Crazy Rich Asians, if you haven’t heard, is the ENORMOUS rom com of the moment. It features the first Asian-majority cast in a Hollywood blockbuster since The Joy Luck Club (1993), is being hailed by critics, and seeing stunning success at the box office. The film raked in $35 million opening week. It has shown impressive staying power since, becoming one of the most successful rom coms in years, and proving to white-dominated Hollywood yet again that diversity sells, but also that said diversity should include Asians.
Based on Kevin Kwan’s best-selling trilogy by the same name, Crazy Rich Asians is the Cinderella story of Asian American professor Rachel Chu (Constance Wu) who flies to Singapore with her boyfriend for a wedding and discovers that her longtime beau, Nick Young (Henry Golding), is actually from an uber-rich Chinese Singaporean family. However Rachel is not easily accepted by Nick’s aristocratic family and friends, particularly by Nick’s protective mother Eleanor Young (Michelle Yeoh), and the happy young couple find their love put to a very difficult test.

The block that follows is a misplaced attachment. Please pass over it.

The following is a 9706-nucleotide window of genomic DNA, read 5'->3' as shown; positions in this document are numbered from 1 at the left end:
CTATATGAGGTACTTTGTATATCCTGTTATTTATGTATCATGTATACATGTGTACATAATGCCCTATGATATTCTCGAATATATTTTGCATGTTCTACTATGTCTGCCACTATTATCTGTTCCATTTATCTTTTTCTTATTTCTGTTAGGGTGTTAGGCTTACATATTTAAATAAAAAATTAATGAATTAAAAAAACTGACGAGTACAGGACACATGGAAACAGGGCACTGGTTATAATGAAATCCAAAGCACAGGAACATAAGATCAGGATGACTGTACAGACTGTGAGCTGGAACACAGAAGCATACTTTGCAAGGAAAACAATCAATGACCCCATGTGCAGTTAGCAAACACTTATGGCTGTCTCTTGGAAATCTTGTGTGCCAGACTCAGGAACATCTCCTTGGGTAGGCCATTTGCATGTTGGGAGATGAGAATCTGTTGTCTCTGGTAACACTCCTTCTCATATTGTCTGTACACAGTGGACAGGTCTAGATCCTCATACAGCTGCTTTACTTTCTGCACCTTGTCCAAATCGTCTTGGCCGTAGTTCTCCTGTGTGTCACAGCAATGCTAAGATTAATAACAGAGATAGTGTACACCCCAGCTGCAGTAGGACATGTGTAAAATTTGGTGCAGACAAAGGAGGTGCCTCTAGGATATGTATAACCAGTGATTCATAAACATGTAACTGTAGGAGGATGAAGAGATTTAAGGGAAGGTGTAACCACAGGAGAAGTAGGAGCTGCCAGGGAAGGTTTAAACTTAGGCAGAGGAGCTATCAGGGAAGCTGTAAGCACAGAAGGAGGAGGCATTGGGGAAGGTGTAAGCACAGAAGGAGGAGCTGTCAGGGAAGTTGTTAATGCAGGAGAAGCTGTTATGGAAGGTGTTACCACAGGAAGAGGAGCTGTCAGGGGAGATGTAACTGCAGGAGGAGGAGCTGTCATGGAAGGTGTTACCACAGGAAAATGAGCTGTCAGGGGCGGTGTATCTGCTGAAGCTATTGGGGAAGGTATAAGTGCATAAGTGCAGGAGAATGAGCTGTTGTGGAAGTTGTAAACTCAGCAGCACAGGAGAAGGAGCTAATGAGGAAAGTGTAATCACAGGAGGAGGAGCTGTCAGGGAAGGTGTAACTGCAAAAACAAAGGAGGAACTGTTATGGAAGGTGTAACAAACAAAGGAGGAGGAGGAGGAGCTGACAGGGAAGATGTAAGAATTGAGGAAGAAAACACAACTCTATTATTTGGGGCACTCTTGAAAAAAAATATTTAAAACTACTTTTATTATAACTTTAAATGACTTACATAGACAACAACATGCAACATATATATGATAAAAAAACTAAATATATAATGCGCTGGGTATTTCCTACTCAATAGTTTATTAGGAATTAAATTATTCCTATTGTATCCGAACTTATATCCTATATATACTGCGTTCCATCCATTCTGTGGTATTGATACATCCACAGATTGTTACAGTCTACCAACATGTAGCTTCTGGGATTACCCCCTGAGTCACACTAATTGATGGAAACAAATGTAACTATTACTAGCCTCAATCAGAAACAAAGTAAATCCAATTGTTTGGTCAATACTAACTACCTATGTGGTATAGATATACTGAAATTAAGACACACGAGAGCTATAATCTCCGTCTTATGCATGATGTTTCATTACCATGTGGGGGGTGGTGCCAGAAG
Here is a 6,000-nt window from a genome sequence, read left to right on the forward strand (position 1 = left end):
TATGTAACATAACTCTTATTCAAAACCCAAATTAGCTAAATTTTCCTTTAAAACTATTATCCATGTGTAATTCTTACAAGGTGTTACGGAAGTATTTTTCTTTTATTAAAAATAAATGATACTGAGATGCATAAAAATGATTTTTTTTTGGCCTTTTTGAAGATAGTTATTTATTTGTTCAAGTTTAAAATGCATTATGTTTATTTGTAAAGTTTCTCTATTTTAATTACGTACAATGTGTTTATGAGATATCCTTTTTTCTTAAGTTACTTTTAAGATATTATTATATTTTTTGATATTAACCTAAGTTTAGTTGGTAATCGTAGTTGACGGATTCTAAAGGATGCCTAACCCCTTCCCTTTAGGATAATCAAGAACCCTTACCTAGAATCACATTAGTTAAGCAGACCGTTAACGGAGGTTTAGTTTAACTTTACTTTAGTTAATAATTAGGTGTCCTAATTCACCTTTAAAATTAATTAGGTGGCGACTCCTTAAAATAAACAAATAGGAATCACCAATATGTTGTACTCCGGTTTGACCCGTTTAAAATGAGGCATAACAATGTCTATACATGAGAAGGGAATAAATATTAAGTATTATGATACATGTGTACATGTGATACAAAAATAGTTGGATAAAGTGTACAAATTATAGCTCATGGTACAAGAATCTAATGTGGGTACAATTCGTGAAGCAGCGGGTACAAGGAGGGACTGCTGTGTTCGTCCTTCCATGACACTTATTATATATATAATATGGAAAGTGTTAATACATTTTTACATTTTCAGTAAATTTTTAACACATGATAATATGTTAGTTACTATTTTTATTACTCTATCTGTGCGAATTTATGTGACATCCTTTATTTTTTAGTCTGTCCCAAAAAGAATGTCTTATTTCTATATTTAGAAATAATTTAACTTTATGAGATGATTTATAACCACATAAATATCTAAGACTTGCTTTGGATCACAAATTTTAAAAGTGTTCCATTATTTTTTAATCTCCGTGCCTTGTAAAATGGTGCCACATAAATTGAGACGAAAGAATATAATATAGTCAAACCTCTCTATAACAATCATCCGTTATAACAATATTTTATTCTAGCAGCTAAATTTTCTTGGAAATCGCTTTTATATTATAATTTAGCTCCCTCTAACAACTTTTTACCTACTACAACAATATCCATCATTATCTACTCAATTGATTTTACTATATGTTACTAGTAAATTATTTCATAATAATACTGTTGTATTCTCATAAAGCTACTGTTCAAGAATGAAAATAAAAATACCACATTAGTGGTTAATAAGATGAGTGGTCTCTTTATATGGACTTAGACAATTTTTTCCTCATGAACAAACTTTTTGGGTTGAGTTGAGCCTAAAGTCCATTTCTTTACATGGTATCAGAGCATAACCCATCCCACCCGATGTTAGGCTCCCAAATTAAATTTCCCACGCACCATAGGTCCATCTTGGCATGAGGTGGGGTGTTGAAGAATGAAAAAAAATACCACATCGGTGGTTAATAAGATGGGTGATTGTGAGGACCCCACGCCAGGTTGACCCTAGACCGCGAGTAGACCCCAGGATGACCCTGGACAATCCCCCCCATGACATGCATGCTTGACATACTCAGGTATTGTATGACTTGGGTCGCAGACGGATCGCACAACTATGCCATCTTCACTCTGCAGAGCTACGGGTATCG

Despite the movie making cinema history, there has been criticism. Understandably so. Crazy Rich Asians is unquestioningly opening doors, but there are concerns about which doors. Naomi Ishisaka writes in The Seattle Times that the movie is “a love letter to the excessives of capitalism.” Brown people appear only as servants to light-skinned Chinese elite which, notes Sangeetha Thanapal, perpetuates “the state of racism and Islamophobia in Singapore.” Meanwhile the film is meant to appeal to Asian Americans broadly yet 60 percent of Asian Americans are South and Southeast Asian.
I would like to add a very real concern to the list: How Mixed Race Asians are included, marginalized, and/or excluded in conversations about Asian America…